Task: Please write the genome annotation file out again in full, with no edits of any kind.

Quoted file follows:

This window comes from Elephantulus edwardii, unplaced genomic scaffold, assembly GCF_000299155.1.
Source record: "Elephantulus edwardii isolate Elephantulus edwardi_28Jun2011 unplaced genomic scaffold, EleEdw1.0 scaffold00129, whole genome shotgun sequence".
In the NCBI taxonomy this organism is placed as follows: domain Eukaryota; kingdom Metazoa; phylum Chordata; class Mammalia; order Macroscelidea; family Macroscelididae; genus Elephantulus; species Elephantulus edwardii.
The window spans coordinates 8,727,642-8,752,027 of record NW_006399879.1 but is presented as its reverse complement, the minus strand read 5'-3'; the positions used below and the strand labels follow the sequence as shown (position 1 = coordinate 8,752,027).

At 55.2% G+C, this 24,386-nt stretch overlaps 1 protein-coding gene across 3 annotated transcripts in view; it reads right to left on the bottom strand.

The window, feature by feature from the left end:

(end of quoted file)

This window comes from Elephantulus edwardii, unplaced genomic scaffold, assembly GCF_000299155.1.
Source record: "Elephantulus edwardii isolate Elephantulus edwardi_28Jun2011 unplaced genomic scaffold, EleEdw1.0 scaffold00129, whole genome shotgun sequence".
In the NCBI taxonomy this organism is placed as follows: domain Eukaryota; kingdom Metazoa; phylum Chordata; class Mammalia; order Macroscelidea; family Macroscelididae; genus Elephantulus; species Elephantulus edwardii.
The window spans coordinates 8,727,642-8,752,027 of record NW_006399879.1 but is presented as its reverse complement, the minus strand read 5'-3'; the positions used below and the strand labels follow the sequence as shown (position 1 = coordinate 8,752,027).

At 55.2% G+C, this 24,386-nt stretch overlaps 1 protein-coding gene across 3 annotated transcripts in view; it reads right to left on the bottom strand.

The window, feature by feature from the left end: